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Why Mexico is at the epicenter of the month’s most prominent natural disasters

A 7.1-magnitude earthquake struck central Mexico on Sept. 19, killing at least 200 people. (Video: The Washington Post)
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About two weeks ago, Hurricane Katia made landfall near Tecolutla, Mexico, about 200 miles east-northeast of Mexico City. It was only a Category 1 storm when it landed — relatively tame compared with the landfall of Hurricane Irma, which was whipping through the Gulf of Mexico at the same time. Nonetheless, two people were killed by the storm.

That was on Sept. 8. A few hours earlier, a massive earthquake shook the country farther south, killing more than 60 people. That quake, though, was nothing compared with the one that struck the nation’s capital Tuesday. That quake killed more than 200 people, crumbling buildings and crippling much of the city.

September has, in one sense, been an unlucky month for Mexico. But there are few places on the planet besides Mexico where the bad luck of a severe earthquake and a hurricane might actually converge.

The National Oceanic and Atmospheric Administration tracks tropical cyclone activity around the globe. Each and every recorded storm has been plotted out, so we can see where hurricanes take place. That pattern looks like this:

(Click the image to view a larger version.)

Tropical cyclones (of which hurricanes are a more severe example) tend to originate just north and south of the equator. In the Atlantic basin, the baseline pattern is westward movement into the Caribbean and Gulf of Mexico followed by a turn to the north and east. In the map above, the severity of the storm (indicated by wind speed) is indicated with a darker line with storms that pass over the same territory also deepening the red.

Notice what happens around Mexico: A number of sections of dark red, both to the west and east of the country.

Now we overlay the boundaries of the Earth’s tectonic plates, the shifting continental boundaries that often spawn earthquakes where they meet. Along Mexico’s western coast lies the boundary of the Cocos plate and the North American plate. The motion of the Cocos plate sliding under the North American plate creates earthquakes, like the one this week.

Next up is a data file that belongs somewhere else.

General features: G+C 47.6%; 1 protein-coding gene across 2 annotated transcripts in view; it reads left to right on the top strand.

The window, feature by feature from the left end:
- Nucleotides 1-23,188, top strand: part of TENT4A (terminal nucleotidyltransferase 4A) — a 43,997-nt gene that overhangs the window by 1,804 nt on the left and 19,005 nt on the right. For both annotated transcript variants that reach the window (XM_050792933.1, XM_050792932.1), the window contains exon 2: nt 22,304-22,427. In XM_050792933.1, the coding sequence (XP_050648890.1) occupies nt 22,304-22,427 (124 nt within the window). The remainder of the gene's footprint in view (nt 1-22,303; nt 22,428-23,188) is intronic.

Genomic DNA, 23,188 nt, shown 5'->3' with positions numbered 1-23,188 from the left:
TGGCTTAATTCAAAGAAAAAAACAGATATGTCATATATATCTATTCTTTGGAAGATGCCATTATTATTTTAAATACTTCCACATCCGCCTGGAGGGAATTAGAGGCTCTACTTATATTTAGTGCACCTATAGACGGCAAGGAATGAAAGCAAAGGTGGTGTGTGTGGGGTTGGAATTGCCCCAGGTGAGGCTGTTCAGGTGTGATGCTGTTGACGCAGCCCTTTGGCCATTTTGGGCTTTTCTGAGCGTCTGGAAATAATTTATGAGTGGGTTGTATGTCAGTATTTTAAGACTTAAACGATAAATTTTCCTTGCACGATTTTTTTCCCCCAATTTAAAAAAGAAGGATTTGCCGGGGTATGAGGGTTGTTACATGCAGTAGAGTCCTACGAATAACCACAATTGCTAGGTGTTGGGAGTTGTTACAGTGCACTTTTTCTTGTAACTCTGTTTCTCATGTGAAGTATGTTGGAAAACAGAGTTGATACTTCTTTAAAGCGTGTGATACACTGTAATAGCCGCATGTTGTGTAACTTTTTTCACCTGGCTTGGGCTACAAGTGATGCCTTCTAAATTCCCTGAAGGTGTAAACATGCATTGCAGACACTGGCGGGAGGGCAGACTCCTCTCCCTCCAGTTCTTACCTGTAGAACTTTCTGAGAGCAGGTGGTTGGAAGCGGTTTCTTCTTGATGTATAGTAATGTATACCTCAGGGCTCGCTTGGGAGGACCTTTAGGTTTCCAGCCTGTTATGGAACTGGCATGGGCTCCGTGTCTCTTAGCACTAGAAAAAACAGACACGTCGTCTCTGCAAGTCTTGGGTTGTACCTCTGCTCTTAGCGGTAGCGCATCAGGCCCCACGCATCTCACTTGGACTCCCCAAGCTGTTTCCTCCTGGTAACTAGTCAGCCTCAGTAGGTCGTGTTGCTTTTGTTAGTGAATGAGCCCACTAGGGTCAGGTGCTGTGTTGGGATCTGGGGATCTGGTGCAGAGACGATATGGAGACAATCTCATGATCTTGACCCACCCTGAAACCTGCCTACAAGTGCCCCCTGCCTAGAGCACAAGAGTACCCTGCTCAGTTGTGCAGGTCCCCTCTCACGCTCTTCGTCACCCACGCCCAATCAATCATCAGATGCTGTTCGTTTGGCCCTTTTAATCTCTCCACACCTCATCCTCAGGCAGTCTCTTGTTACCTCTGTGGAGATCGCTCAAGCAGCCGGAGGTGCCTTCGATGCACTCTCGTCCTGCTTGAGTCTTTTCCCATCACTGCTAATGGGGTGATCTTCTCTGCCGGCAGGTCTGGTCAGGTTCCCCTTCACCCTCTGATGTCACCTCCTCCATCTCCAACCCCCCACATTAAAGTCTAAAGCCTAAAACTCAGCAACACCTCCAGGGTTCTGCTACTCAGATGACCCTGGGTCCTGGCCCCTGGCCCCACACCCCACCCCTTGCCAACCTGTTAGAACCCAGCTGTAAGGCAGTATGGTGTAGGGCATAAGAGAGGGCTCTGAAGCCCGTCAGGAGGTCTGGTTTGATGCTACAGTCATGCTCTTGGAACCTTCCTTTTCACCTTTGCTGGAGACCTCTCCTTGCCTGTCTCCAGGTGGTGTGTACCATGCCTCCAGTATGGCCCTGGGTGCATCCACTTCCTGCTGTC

While Mexico is certainly a place where cyclone activity and fault lines intersect, it’s not the only place. Notice Southeast Asia, near Japan. There, too, a similar problem arises.

Those maps, though, simply suggest where big storms and big earthquakes might happen. Here’s where they do happen, looking at hurricanes (or cyclones with hurricane-force winds) and earthquakes that registered at least 6 on the Richter scale since 1980. Red-purple blocks are locations of hurricanes, with darker colors indicating stronger or more frequent storms. Blue dots are earthquakes, with darker colors indicating — you guessed it — stronger or more frequent quakes.

(These maps indicate any degree of latitude and longitude where such a storm or earthquake occurred.)

We’ve zoomed in on the two regions mentioned above. Again: These are places where there have been hurricane-force winds and major earthquakes since 1980.

There are places that have seen both a serious earthquake and a hurricane-strength storm since 1980. Where? Near where the earthquake hit Mexico earlier this month, for one. There are more such locations in Southeast Asia, but the combined strength of the storms and earthquakes near Mexico were more severe.

Here’s the kicker: All of those places on the above map had major storms and major earthquakes in the same year.

In that sense, Mexico’s bad month isn’t all that unusual — at least for Mexico.

Major storms and earthquakes, by decade. Hurricane activity is through 2016.